Immigration to Sweden

Immigration to Sweden is the process by which people migrate to Sweden to reside in the country.[2] Many, but not all, become Swedish citizens. The economic, social, and political aspects of immigration have caused some controversy regarding ethnicity, economic benefits, jobs for non-immigrants, settlement patterns, impact on upward social mobility, violence, and voting behaviour.[3]

Source: Statistics Sweden 2018[1]

Sweden had very few immigrants in 1900 when the nationwide population totaled 5,100,814 inhabitants, of whom 35,627 individuals were foreign-born (0.7%). 21,496 of those foreign-born residents were from other Nordic countries, 8,531 people were from other European countries, 5,254 from North America, 90 from South America, 87 from Asia, 79 from Africa, and 59 from Oceania.[4]

As of 2010, 1.33 million people or 14.3% of the inhabitants of Sweden were foreign-born. Of these individuals, 859,000 (64.6%) were born outside the European Union and 477,000 (35.4%) were born in another EU member state.[5] Sweden has evolved from a nation of net emigration ending after World War I to a nation of net immigration from World War II onward. In 2013, immigration reached its highest level since records began, with 115,845 people migrating to Sweden while the total population grew by 88,971.[6][7] It continued to rise steadily the following years, followed by a clear peak in 2015, with just over 163,000 persons immigrating in total that year. 2017 saw a decrease, with nearly 144,500 individuals immigrating.[7] As of 2020, the percentage of inhabitants with a foreign background in Sweden had risen to 25.9%. In 2020, population growth in Sweden was primarily driven by people with a foreign background, 98.8% (51,073 people) and persons with a Swedish background accounted for 1.2% (633 persons) of the population increase.[8] The official definition of foreign background (sv:utländsk bakgrund) comprises individuals either born abroad or having both parents born abroad.[9] In 2017, majorities in three municipalities had foreign backgrounds: Botkyrka (58.6%) Södertälje (53.0%) and Haparanda (51.7%).[9] Malmö, the third largest city of Sweden and Skåne county as a whole have taken in record numbers of immigrants fleeing conflict.[10]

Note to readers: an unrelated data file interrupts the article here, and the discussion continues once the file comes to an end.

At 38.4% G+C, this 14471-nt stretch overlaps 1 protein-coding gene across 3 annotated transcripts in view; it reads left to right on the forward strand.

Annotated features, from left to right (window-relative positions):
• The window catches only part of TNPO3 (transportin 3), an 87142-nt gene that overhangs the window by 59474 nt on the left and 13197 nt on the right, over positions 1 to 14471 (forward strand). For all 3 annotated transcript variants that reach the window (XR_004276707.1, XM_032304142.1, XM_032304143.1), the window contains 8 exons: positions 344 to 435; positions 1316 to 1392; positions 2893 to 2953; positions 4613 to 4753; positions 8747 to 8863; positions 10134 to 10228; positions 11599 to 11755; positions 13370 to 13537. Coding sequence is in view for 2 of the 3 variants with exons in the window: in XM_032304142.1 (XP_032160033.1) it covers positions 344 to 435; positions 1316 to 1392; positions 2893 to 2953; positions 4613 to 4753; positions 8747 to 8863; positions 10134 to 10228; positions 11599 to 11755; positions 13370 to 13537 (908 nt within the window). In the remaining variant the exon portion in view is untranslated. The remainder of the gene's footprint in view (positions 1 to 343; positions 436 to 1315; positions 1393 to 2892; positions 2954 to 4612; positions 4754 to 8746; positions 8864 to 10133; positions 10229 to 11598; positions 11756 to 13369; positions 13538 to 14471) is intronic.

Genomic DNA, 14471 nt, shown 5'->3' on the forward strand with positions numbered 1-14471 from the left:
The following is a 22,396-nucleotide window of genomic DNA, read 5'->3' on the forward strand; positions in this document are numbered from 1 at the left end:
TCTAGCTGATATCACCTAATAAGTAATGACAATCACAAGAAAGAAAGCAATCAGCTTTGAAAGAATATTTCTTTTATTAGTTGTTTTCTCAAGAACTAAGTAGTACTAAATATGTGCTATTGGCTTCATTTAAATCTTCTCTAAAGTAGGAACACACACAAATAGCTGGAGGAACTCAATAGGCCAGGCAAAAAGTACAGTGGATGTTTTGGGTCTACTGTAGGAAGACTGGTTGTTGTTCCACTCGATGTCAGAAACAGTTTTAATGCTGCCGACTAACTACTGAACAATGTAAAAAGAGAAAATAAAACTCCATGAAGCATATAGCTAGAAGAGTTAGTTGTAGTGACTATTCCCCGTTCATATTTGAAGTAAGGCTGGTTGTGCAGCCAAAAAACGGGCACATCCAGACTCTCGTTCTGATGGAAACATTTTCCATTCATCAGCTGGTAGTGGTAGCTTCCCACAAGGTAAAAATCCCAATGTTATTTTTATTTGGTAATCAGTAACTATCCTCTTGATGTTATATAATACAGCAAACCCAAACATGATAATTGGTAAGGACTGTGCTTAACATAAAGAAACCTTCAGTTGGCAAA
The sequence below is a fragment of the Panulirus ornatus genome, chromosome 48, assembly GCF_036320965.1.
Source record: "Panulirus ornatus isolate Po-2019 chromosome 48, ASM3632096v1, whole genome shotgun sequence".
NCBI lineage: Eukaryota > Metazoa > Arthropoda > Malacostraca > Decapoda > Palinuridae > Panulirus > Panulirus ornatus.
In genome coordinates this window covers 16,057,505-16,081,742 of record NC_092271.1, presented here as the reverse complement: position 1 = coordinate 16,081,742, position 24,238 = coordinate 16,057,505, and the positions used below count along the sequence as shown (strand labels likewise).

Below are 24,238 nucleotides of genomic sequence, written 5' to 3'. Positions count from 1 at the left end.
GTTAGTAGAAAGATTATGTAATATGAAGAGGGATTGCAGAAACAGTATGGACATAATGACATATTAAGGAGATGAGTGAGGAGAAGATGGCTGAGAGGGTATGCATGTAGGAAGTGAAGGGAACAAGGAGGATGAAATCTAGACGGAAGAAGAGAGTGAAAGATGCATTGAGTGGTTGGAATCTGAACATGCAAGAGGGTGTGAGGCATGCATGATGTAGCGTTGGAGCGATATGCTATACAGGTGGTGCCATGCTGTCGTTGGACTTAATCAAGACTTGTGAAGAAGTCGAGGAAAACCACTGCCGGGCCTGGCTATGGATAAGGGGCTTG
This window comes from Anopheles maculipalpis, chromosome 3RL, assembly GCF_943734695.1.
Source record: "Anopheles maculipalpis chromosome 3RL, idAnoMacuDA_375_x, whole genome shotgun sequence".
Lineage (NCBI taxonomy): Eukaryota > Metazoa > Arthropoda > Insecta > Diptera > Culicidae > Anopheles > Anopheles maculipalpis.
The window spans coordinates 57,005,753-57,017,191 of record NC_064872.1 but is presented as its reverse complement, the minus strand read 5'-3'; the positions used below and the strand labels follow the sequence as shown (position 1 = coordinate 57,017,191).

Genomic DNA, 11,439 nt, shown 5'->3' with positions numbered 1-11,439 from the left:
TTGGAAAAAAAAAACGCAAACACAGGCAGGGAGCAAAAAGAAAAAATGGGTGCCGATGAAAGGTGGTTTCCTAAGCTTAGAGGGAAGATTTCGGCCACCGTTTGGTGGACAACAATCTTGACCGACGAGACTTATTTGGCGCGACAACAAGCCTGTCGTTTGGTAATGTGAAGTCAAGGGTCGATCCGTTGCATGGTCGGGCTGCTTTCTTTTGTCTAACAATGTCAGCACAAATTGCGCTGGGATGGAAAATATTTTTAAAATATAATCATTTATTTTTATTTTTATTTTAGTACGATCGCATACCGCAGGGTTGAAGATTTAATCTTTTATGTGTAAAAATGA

In 2014, 81,300 individuals applied for asylum in Sweden, which was an increase of 50% compared to 2013 and the most since 1992. 47% of them came from Syria, followed by 21% from the Horn of Africa (mostly Somalia). 77% (63,000) requests were approved but it differs greatly between different groups. Nearly two weeks into October 2015, a record figure of 86,223 asylum applications was reached, and in the remaining weeks of the year that figure rose to 162,877. In 2016, 28,939 people applied for asylum,[11] after temporary border ID controls had been initiated and been in effect during 2016.[12] As of 2014, according to Statistics Sweden, there were around 17,000 total asylum immigrants from Syria, 10,000 from Iraq, 4,500 from Eritrea, 1,900 from Afghanistan, and 1,100 from Somalia.[13] In the year 2017, most asylum seekers come from Syria (267), Eritrea (263), Iraq (117), and Georgia (106).[14]

According to an official report by the governmental Swedish Pensions Agency, total immigration to Sweden for 2017 was expected to be roughly 180,000 individuals, and thereafter to number 110,000 persons every year.[15][16]

A high on demand is an investigation into if there are reasons to believe that emigration is misused to seek for social welfare in the country. And that has called for an urgent need to tackle abuse of Welfare in Sweden, Folkhemmet, the Swedish Migration Agency, segregation and the rise of right-wing Swedish politics[17] and also imported Danish-Swedish extremism.[18] It is worrisome to see how, every now and then, the Swedish Law Enforcement authority is challenged by clan-based organized honor crimes and their own form of societal norms.[19]

In the report entitled, "Misuse of residence permits for studies," the Swedish Migration Agency has looked at a country specific group of people who applied for residence permits for studies in 2020, but were suspected to have different or ulterior political motives.[20]

Immigrants in Sweden are mostly concentrated in the urban areas of Svealand and Götaland. The largest foreign-born populations residing in Sweden come from Finland, Iraq, formerly Yugoslavian countries, Poland, Iran, and Syria.

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